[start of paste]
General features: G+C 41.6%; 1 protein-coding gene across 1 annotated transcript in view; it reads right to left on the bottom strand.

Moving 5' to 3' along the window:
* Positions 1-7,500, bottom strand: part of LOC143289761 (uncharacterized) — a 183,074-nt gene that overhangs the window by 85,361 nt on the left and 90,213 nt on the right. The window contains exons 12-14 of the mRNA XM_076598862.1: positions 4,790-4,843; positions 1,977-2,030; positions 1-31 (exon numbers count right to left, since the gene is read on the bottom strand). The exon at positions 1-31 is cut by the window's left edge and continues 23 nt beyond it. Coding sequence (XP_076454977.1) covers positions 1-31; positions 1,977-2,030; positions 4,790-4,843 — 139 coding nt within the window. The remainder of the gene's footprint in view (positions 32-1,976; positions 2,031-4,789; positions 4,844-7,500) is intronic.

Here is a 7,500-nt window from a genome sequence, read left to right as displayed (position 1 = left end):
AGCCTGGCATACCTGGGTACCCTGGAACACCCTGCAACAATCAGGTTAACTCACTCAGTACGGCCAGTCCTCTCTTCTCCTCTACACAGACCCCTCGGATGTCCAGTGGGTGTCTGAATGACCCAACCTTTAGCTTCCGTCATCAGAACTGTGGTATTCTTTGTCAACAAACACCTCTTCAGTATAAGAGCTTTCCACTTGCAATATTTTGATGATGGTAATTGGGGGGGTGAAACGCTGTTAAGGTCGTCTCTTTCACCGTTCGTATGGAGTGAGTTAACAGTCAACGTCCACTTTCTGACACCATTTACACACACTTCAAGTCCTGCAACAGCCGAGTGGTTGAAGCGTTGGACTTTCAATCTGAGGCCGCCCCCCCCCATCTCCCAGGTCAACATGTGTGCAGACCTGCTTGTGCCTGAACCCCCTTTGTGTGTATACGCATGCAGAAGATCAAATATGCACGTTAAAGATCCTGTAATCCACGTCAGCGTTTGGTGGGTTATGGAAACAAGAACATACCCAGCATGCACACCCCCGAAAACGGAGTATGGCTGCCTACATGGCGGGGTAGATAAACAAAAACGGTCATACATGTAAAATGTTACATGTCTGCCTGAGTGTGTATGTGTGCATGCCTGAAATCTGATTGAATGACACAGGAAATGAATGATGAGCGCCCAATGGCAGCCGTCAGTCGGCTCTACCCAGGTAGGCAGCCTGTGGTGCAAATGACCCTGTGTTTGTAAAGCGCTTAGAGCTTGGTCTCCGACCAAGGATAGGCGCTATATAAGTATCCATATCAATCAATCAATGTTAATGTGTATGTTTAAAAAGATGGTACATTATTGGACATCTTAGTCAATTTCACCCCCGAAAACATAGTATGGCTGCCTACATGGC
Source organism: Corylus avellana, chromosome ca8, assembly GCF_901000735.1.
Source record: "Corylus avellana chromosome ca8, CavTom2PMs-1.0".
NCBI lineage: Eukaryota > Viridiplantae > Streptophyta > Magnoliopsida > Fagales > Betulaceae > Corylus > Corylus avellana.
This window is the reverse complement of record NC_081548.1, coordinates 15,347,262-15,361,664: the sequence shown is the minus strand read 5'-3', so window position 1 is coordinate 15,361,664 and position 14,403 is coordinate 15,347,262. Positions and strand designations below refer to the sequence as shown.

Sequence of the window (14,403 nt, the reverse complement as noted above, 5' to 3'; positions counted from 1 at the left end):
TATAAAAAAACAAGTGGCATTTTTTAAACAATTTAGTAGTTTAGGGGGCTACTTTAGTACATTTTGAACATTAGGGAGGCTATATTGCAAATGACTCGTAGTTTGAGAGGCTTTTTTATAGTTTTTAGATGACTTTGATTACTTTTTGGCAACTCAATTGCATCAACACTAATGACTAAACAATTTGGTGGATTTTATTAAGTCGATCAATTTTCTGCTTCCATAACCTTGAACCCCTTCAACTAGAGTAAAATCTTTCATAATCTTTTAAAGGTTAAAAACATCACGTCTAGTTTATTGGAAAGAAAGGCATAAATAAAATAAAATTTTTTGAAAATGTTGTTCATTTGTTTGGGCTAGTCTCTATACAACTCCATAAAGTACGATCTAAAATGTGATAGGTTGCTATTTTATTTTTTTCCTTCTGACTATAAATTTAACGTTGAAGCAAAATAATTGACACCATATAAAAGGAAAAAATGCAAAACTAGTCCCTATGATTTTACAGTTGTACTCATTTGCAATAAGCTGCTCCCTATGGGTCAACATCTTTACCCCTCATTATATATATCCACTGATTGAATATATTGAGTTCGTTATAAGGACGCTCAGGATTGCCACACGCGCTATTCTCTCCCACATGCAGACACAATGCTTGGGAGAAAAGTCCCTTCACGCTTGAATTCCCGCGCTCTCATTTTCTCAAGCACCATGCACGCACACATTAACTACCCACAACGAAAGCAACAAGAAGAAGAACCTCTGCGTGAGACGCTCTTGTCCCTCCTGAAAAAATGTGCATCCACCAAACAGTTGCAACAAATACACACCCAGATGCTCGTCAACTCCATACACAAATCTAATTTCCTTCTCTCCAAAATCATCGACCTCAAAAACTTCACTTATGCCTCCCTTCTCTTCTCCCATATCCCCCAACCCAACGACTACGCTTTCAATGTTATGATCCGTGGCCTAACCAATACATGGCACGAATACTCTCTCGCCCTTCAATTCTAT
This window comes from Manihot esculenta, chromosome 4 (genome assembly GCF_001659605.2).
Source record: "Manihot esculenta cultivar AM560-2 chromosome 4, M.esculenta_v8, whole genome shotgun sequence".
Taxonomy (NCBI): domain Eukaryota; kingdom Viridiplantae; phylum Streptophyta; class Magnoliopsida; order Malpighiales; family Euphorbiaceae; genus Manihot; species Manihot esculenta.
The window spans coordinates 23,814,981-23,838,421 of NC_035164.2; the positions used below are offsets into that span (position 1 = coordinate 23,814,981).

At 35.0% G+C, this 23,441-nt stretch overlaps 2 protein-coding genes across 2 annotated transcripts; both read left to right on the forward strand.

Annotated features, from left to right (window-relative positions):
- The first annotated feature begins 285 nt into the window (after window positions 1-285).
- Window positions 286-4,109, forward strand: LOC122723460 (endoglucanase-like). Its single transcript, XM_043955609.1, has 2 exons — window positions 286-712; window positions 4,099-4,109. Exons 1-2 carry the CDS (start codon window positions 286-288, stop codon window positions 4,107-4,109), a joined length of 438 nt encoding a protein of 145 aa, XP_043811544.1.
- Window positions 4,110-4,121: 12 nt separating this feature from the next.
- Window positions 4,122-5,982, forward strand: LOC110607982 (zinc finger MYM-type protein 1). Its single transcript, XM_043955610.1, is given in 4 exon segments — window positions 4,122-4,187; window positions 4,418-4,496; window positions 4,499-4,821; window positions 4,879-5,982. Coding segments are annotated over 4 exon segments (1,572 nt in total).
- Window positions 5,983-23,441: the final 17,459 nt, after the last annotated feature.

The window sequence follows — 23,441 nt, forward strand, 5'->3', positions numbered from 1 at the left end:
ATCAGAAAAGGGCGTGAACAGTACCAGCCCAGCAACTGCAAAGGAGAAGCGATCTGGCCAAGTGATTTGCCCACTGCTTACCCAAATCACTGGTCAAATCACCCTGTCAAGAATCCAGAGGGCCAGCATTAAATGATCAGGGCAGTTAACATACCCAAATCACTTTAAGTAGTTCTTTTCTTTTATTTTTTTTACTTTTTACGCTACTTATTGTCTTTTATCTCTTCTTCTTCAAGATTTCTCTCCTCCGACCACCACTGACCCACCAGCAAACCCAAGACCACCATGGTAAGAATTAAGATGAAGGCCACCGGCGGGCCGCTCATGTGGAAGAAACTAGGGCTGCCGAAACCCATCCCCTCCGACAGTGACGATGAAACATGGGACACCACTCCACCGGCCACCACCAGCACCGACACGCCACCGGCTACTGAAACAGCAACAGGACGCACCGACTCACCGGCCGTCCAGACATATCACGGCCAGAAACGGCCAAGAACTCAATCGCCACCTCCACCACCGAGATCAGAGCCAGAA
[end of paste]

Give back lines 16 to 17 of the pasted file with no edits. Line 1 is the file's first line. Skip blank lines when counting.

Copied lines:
At 35.0% G+C, this 23,441-nt stretch overlaps 2 protein-coding genes across 2 annotated transcripts; both read left to right on the forward strand.

Annotated features, from left to right (window-relative positions):